Unlikely but Unswerving: James Carter taking Alabama Senate race seriously
Published 12:00 am Tuesday, December 21, 2004
BOLIGEE-Rev. James Carter is hoping on January 25, 2005 to shake up the political world.
He was born in the poorest county of the Black Belt; Carter was raised in a God-fearing, hard working family including his six brothers and sisters in the Greene County community of Boligee. He attended Paramount High School and graduated in 1979, and then he attended Tuskegee University for three years. He married in 1981 at the young age of 21, and then moved back home to work in his family’s construction and farming businesses.
“I’m no stranger to working hard because I’ve been doing it all my life,” Carter said.
He would enter into the ministry the same year he moved back to Greene County. He also was elected to serve two terms as a member of the Greene County Commission.
Carter is an African American, who is currently fighting the odds and defying the powers that be in the district by running as the Republican candidate for District 24. Senator Charles Steele vacated district 24’s seat in the Alabama State Senate earlier this year.
“The main person that pushed me to run for County Commissioner was my granddaddy,” Carter said, “My reaction to his push was one of surprise because he knew that preaching and politics didn’t mix very well, but I trusted in his wisdom and everything worked out.”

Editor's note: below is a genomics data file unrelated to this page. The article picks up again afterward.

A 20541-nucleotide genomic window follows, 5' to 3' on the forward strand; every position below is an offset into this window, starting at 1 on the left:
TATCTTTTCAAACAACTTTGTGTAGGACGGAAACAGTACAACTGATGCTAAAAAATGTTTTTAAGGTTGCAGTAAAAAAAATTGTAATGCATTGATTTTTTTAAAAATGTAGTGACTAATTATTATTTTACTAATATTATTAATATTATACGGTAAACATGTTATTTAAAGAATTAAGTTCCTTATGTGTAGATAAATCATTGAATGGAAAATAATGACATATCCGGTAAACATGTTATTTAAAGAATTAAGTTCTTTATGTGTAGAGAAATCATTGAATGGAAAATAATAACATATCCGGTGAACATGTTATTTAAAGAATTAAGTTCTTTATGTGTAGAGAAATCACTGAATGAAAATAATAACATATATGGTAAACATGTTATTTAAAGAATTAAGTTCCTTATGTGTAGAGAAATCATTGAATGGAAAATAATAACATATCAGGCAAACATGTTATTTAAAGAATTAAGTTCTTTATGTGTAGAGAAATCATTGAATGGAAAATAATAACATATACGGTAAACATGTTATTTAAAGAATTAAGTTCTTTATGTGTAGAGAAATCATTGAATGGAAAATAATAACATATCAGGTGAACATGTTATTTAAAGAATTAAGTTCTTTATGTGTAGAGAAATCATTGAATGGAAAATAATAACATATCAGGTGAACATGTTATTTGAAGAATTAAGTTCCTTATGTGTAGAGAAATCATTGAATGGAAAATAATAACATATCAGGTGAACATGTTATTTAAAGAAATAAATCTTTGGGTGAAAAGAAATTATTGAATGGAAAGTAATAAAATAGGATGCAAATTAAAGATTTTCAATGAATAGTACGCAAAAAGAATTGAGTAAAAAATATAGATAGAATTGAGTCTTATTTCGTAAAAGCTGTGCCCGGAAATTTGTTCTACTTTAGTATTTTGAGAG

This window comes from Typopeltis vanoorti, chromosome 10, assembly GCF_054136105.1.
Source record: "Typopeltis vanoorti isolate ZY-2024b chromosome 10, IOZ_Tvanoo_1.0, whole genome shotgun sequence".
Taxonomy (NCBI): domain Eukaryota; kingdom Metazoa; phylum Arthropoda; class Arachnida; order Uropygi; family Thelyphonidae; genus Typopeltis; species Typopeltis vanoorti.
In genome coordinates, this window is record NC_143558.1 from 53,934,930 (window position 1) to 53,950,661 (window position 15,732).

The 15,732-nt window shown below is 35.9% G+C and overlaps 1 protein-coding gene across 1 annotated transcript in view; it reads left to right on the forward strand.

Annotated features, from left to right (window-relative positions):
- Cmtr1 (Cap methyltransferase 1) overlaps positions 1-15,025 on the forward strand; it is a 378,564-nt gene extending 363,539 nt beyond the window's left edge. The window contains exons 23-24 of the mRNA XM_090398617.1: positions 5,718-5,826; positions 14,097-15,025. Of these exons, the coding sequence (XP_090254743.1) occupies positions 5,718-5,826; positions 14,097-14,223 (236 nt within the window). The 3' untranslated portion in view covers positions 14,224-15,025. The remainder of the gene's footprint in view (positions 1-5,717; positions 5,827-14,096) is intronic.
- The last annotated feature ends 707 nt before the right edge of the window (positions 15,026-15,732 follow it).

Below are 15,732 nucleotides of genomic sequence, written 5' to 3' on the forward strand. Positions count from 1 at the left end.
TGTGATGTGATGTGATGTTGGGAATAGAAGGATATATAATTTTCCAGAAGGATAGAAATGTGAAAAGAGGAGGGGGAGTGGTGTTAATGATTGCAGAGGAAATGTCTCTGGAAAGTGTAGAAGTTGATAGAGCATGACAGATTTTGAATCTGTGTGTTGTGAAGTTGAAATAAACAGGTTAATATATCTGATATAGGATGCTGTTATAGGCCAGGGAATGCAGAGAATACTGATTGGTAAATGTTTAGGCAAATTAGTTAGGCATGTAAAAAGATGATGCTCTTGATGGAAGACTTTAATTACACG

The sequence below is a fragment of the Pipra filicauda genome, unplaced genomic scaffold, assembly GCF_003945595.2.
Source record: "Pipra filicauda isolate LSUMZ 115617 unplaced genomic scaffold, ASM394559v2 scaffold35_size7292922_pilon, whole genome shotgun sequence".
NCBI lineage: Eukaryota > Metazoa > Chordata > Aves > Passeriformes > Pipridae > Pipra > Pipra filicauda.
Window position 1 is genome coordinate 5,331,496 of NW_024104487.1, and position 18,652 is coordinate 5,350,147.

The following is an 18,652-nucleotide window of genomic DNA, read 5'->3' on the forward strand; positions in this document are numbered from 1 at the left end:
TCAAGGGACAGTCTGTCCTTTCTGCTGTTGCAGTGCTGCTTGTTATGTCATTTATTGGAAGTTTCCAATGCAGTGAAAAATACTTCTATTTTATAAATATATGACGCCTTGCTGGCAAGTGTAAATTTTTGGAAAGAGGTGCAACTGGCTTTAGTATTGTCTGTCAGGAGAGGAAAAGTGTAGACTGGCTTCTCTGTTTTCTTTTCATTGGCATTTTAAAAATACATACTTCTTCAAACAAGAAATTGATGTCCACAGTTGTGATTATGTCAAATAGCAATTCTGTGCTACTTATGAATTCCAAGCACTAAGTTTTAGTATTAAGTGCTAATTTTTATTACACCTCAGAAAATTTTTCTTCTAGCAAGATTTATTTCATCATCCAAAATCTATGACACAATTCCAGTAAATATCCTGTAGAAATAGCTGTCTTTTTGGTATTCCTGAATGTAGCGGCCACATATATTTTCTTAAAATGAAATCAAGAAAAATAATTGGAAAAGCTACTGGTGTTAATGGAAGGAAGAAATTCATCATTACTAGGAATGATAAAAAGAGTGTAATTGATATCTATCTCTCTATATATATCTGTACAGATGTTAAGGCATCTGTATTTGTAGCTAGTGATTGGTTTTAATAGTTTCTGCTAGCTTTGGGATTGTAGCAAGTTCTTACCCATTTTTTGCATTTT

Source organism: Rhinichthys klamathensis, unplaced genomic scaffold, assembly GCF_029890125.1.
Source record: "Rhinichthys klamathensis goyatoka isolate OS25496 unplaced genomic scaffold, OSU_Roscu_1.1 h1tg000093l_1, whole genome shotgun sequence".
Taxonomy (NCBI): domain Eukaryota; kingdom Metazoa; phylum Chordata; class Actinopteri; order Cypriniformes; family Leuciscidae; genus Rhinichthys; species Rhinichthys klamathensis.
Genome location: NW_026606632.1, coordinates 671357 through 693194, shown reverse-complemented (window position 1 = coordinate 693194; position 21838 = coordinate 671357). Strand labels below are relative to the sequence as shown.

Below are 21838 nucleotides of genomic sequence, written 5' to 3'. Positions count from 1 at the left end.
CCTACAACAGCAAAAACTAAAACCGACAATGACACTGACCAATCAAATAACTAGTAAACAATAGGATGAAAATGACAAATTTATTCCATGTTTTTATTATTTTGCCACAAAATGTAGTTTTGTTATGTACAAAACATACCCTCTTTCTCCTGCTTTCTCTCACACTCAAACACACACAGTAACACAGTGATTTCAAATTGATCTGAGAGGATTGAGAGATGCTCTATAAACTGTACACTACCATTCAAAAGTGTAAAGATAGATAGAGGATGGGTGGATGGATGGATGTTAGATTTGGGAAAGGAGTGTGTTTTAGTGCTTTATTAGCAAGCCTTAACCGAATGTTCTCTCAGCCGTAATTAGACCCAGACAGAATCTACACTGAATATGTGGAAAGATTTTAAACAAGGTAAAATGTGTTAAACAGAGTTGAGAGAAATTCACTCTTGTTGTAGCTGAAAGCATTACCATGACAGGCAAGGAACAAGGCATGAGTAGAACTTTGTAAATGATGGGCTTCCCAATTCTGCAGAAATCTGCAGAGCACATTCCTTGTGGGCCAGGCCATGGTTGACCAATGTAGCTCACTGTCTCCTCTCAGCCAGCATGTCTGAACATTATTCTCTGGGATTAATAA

His grandfather told him that pastors must be leaders in the community and if more people in America didn’t start getting involved into politics than this country wouldn’t survive. It was also Carter’s grandfather, who told him that he needed to run as a Republican during the race.
“During my Commissioner race, the community really encouraged and supported me,” Carter said, “And I’m asking for that same level of support from the community this time.”
Carter won his very first election by only the marginal number of 11 votes.
“I want the people of District 24 to look at me and what I stand for and not what party I represent or belong to,” Carter said, “I stand for all the things that are right in this district and I know I had the best interests of the people in my heart.”
He decided to follow the wishes of his granddaddy and became a Republican. He truly feels the Democratic Party doesn’t share the same interests as himself and they don’t have the best interest of the common people at heart.
“I can’t be a part of an organization that supports abortion on demand,” Carter said.
He pastors at two churches both Mt. Horeb Missionary Baptist Church in Newbern, and Greater St. Stephens in Sawyerville are were he calls home.
“As a pastor, I’m faced with seeing the problems our people are going through on a regular basis and the only why to fix things is to start at the top and work your way down,” Carter said, “There are things everyone in the universe needs and they include jobs, a roof over their heads, quality schools, food to eat, a place to call home at night, and affordable healthcare.”